If we extrapolate that to an archaeologically significant gap, then all of a sudden everyone's of a different culture. Of course, we all know the ancient Britons wrote very little, therefore that particular avenue is closed to us.  We are wise, too, to take with an ocean of salt anything Romans had to say; there is evidence that, when Julius Caesar made his aborted attempts at colonisation circa BC55, that he was beaten back by the fearless warriors of the time.  It is unlikely in this instance that any chronicler is going to be complimentary - indeed, the Romans call all in their paths savages and barbarians.  In AD43, though, the evidence is not so much of invasion but of being invited.  

According to Cassius Dio, King Verica of the Atrebates - who was on good terms with the Roman Empire - invited the Roman armies to sort out some local difficulties; his kingdom was under occupation by the Catuvellauni tribe to the north.  It's likely he was swept out of power (Roman annals have him fleeing to Rome where he became a supplicant before Claudius, and being replaced by one Cogidubnus).  The same is purported to have happened to Vortigern after the Romans left, who had the Saxon characters Hengist and Horsa come in and, again, help him with his little local difficulty.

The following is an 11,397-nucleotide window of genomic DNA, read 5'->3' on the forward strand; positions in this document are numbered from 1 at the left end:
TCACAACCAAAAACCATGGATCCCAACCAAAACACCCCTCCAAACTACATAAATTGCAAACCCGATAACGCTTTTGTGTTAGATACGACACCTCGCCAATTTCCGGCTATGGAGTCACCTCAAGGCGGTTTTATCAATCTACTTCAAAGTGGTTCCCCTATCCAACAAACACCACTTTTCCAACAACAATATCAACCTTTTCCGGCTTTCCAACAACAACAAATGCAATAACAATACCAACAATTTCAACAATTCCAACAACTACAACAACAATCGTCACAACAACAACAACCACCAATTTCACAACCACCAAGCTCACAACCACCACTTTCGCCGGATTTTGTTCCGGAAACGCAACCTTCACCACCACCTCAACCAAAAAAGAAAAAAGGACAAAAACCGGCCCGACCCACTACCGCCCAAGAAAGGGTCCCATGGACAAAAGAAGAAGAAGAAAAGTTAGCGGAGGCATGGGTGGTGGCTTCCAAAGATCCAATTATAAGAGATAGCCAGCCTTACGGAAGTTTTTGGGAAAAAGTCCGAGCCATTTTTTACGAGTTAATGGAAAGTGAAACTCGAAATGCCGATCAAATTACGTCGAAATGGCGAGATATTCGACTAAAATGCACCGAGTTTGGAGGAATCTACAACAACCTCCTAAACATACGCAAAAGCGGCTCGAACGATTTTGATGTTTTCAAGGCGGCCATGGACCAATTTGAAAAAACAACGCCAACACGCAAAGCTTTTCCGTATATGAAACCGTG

Much of what we take for granted today - the British national dress, the suit, to the martial art of fighting with a quarterstaff, even putting coins in a wishing well - is all firmly rooted in our history.  Fairy tales tell stories which, were they not so veiled in the brightly-coloured apparel to which children are attracted, would reveal dark and sinister goings on - in the case of Little Red Riding Hood, which is essentially a tale about child prostitution - and, in the case of Snow White, secrets about the Ancient Ways. 

All these things, with the right kind of eyes, reveal themselves. The right kind of eyes are quite difficult to find.  The Troubadours of Albion are fortunate because we have several generations passed knowledge down mother to daughter, and this makes us aware. 

That archaeology is gradually finding in our favour is flattering, but even so that our version is not acknowledged as a waypoint to the truth, even with the archaeological, written, logical and circumstantial evidence, the research we've done over time and the insights we provide,  is frustrating.